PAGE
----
Rossman explores the complex and often dangerous interactions that non-neurotypical people have with the police, and couples this with the threat of police racism. Beck tells the police that they won’t be able to solve a crime involving the death of a Navajo woman because “all your deputies are white”. Beck, who is a person of colour in addition to being non-neurotypical, is aware of the way that police will often not be able to navigate knowledge systems and ways of interacting with the world that are not their own. Beck recognizes the uniqueness of her perspective and that this gives her insights that police may not have.  

Rossman tells a tale of a murder case that can’t be solved with neurotypical, white ways of thinking, one that requires different knowledges and experiences that most of Beck’s small town are not capable of working with. This is a tale of a girl who has been told all of her life that she is peculiar and shouldn’t be herself facing a monster who is capable of taking the form of anyone else, shifting into other people. It is a tale of someone who is incapable of being someone else learning that her identity is powerful. As Beck states “All my life, people have tried to make me say names, make me look them in the eye and touch them without flinching. They shame me into not being me. And all my life, I’ve tried not to be. Tried not to be me. But this is me. I’m peculiar and I can’t be any other way if I tried, and I don’t want to try.”

Rossman’s story, “Names” is part of the anthology Nothing Without Us, a collection of fiction by disabled authors edited by Cait Gordon and Talia Johnson and published by Renaissance Press. Nothing Without Us seeks to give voice to the narratives that disabled people want to read and to ensure that our stories are told to us by us. These are tales that challenge the tired tropes of disability and the problematic reduction of disability in order to explore our complexity as disabled people. Nothing Without Us offers a space where we can hear disabled stories that don’t have to explain themselves to an assumed abled audience, but rather recognizes that we need stories for ourselves too, stories that many of us have searched for.

to discover more about Jennifer Lee Rossman, go to http://jenniferleerossman.blogspot.com

To find out more about Nothing Without Us, go to https://nothingwithoutusanthology.wordpress.com or Renaissance’s website at https://renaissance-107765.square.site/product/nothing-without-us/117?cp=true&sa=false&sbp=false&q=false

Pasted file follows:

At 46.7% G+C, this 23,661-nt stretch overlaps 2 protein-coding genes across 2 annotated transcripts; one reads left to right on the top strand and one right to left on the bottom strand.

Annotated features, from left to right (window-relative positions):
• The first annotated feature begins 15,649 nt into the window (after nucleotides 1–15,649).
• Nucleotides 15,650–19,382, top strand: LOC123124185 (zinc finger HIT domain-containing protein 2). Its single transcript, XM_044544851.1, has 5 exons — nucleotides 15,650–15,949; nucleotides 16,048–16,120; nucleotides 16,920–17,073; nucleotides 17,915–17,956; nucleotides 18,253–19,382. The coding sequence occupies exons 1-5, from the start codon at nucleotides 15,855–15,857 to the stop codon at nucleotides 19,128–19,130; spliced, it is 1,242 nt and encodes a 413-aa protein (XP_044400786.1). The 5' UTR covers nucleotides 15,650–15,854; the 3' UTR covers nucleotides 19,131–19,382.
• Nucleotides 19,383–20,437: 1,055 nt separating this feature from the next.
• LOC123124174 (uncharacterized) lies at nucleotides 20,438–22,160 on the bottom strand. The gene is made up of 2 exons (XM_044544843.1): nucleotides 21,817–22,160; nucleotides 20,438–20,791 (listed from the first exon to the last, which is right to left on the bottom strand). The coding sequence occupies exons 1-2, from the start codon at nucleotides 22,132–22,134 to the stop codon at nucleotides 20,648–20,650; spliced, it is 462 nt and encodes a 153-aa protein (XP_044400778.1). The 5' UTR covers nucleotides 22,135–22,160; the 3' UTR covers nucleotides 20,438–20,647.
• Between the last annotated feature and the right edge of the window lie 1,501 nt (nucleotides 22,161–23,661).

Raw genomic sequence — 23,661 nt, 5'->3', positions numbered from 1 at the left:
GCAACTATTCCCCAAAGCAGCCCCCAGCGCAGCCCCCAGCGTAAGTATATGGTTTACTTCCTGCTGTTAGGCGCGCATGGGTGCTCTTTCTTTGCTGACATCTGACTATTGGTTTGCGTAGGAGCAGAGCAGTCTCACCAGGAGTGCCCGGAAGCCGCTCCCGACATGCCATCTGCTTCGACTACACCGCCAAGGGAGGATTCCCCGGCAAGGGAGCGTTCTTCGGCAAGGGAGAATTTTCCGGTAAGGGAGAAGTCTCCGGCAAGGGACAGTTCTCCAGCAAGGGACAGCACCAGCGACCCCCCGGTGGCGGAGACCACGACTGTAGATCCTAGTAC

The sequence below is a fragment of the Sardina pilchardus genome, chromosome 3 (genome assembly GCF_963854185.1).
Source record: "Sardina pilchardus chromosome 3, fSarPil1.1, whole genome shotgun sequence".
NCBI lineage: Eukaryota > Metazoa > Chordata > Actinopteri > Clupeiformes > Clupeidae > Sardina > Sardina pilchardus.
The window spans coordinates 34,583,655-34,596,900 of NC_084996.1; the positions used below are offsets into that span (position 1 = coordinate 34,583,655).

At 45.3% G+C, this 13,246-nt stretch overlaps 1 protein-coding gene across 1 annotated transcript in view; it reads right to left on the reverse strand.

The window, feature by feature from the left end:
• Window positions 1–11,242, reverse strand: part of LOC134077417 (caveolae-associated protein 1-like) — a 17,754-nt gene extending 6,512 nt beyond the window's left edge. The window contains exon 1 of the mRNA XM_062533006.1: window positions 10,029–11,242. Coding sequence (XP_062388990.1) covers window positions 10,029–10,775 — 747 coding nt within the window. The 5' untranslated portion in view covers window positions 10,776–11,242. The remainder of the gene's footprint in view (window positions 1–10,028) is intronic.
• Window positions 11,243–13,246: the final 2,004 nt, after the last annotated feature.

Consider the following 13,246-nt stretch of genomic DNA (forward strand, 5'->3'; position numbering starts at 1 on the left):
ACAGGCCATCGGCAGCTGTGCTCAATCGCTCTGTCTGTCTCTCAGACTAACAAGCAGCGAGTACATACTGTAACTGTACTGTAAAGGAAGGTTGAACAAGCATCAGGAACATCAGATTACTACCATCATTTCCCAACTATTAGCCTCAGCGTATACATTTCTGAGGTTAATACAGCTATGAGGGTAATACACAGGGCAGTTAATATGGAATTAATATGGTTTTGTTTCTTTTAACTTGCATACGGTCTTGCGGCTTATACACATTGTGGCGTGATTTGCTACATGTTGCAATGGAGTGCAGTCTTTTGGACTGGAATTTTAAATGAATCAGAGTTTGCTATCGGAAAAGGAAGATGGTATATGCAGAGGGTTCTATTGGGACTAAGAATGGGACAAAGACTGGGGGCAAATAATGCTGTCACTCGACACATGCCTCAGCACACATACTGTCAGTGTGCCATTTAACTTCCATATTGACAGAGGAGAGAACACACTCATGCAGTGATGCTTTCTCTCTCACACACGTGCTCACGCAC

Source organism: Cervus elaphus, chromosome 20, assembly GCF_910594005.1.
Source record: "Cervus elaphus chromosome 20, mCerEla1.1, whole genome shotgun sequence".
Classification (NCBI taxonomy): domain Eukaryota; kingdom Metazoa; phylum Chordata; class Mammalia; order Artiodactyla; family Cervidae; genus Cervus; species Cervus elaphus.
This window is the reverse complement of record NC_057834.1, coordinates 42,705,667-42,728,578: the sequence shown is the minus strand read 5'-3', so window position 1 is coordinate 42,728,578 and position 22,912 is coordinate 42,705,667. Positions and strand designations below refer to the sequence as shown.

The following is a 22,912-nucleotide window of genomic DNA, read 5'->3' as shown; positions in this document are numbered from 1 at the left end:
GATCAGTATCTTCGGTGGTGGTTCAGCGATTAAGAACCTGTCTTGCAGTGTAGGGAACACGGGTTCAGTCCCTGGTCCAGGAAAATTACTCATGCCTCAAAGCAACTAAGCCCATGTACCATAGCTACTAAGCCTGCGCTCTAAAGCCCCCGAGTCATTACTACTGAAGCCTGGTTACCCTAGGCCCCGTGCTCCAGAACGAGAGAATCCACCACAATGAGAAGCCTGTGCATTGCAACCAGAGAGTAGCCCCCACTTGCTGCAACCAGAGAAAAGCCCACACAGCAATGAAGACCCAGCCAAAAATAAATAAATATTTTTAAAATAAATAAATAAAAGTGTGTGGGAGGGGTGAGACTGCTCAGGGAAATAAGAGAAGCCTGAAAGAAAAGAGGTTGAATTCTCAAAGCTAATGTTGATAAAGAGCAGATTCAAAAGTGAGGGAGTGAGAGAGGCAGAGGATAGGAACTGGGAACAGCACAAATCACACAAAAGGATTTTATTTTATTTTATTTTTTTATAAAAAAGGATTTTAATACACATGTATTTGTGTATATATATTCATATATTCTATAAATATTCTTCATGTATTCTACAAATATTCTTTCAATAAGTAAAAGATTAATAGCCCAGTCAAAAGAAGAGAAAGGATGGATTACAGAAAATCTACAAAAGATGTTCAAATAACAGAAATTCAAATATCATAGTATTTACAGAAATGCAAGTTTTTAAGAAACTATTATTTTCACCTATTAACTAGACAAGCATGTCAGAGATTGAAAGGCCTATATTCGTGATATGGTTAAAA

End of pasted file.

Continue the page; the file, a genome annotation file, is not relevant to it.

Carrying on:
Storied Recovery

Storied Recovery

A review of Monique Bedard (Aura)’s “Constellations of Stars” in (Don’t) Call Me Crazy: 33 Voices Start the Conversation About Mental Health Edited by Kelly Jensen (Algonquin, 2018)

By Derek Newman-Stille

Located in a collection of stories about mental health called (Don’t) Call Me Crazy, Monique Bedard (Aura)’s poem “Constellations of Stars” reveals the way that mental health, identity, and landscape can interact with each other and speak to each other. Society pretends that mental health happens in isolation, but Bedard, a Haudenosaunee person illustrates the deep connection between colonial violence and what is coded as “mental health” issues.

Bedard uses poetry and word play to explore the relationship between body, land, identity, and the notion of storied existence. She begins by revealing to her reader that her body is a map of scars that tells a story. Her body is implicated throughout the poem, woven through her words and experiences. This is an emBODied work.

“Constellations of Stars” weaves together Bedard’s own narrative and the narrative of indigenous people in general, illustrating that there are shared experiences and that she feels the pain of colonial violence both from the people that came before her and in the violence, erasure, and loss of land that she has experienced. Bedard’s voice is a multiplicity in one, a shared truth. She explores the theft of indigenous lands, the pain of separation in residential schools, the theft of indigenous children by people who tried to erase their culture, missing and murdered aboriginal women, the erasure of languages, culture, and history. Her story is her own… but it is also larger than a single story.

Bedard explores the idea of “witness” – the power of the act of speaking about things that are being erased, giving voice to situations that were silenced, and enacting truths to counter colonial lies.

To discover more about Monique Bedard (Aura), visit her website at https://www.moniqueaura.com

To find out more about (Don’t) Call Me Crazy, visit https://www.workman.com/products/dont-call-me-crazy

Amulets

Amulets

A review of Heidi Heilig’s “The Long Road” in Unbroken: 13 Stories Starring Disabled Teens (Farrar Straus Giroux, 2018).

By Derek Newman-Stille